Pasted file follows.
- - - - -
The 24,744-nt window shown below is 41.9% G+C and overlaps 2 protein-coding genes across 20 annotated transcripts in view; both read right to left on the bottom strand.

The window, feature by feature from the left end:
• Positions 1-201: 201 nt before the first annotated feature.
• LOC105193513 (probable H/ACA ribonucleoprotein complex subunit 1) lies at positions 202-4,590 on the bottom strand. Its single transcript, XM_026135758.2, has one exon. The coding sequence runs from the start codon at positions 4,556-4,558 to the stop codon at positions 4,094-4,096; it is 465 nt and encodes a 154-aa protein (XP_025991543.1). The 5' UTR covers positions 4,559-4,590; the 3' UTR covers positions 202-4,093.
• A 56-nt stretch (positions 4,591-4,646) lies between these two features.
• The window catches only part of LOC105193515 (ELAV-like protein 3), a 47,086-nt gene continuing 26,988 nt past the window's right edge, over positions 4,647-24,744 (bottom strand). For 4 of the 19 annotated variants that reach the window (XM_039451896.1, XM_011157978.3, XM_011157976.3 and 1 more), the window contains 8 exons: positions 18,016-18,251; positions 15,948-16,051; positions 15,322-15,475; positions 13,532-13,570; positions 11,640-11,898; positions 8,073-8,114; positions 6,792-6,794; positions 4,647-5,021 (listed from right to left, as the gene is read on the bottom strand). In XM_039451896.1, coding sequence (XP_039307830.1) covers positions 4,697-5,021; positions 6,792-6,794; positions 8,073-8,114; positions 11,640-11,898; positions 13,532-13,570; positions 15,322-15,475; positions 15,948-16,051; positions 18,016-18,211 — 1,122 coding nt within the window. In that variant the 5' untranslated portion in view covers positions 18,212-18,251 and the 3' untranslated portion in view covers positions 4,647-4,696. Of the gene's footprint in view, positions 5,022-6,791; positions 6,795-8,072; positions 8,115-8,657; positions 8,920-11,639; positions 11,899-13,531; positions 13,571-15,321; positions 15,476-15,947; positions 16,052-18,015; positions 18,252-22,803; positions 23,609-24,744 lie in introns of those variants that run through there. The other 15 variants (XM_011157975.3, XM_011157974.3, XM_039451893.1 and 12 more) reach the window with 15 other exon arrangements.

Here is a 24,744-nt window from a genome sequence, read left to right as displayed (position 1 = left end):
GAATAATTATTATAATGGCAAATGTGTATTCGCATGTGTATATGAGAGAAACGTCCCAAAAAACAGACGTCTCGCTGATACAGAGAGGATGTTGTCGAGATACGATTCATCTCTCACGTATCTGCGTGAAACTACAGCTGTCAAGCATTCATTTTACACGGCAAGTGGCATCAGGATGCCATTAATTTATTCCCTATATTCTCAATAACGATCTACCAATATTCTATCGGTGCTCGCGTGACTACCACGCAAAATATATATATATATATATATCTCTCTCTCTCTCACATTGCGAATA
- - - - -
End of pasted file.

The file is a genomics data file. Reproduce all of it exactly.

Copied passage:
The 24,744-nt window shown below is 41.9% G+C and overlaps 2 protein-coding genes across 20 annotated transcripts in view; both read right to left on the bottom strand.

The window, feature by feature from the left end:
• Positions 1-201: 201 nt before the first annotated feature.
• LOC105193513 (probable H/ACA ribonucleoprotein complex subunit 1) lies at positions 202-4,590 on the bottom strand. Its single transcript, XM_026135758.2, has one exon. The coding sequence runs from the start codon at positions 4,556-4,558 to the stop codon at positions 4,094-4,096; it is 465 nt and encodes a 154-aa protein (XP_025991543.1). The 5' UTR covers positions 4,559-4,590; the 3' UTR covers positions 202-4,093.
• A 56-nt stretch (positions 4,591-4,646) lies between these two features.
• The window catches only part of LOC105193515 (ELAV-like protein 3), a 47,086-nt gene continuing 26,988 nt past the window's right edge, over positions 4,647-24,744 (bottom strand). For 4 of the 19 annotated variants that reach the window (XM_039451896.1, XM_011157978.3, XM_011157976.3 and 1 more), the window contains 8 exons: positions 18,016-18,251; positions 15,948-16,051; positions 15,322-15,475; positions 13,532-13,570; positions 11,640-11,898; positions 8,073-8,114; positions 6,792-6,794; positions 4,647-5,021 (listed from right to left, as the gene is read on the bottom strand). In XM_039451896.1, coding sequence (XP_039307830.1) covers positions 4,697-5,021; positions 6,792-6,794; positions 8,073-8,114; positions 11,640-11,898; positions 13,532-13,570; positions 15,322-15,475; positions 15,948-16,051; positions 18,016-18,211 — 1,122 coding nt within the window. In that variant the 5' untranslated portion in view covers positions 18,212-18,251 and the 3' untranslated portion in view covers positions 4,647-4,696. Of the gene's footprint in view, positions 5,022-6,791; positions 6,795-8,072; positions 8,115-8,657; positions 8,920-11,639; positions 11,899-13,531; positions 13,571-15,321; positions 15,476-15,947; positions 16,052-18,015; positions 18,252-22,803; positions 23,609-24,744 lie in introns of those variants that run through there. The other 15 variants (XM_011157975.3, XM_011157974.3, XM_039451893.1 and 12 more) reach the window with 15 other exon arrangements.

Here is a 24,744-nt window from a genome sequence, read left to right as displayed (position 1 = left end):
GAATAATTATTATAATGGCAAATGTGTATTCGCATGTGTATATGAGAGAAACGTCCCAAAAAACAGACGTCTCGCTGATACAGAGAGGATGTTGTCGAGATACGATTCATCTCTCACGTATCTGCGTGAAACTACAGCTGTCAAGCATTCATTTTACACGGCAAGTGGCATCAGGATGCCATTAATTTATTCCCTATATTCTCAATAACGATCTACCAATATTCTATCGGTGCTCGCGTGACTACCACGCAAAATATATATATATATATATATCTCTCTCTCTCTCACATTGCGAATA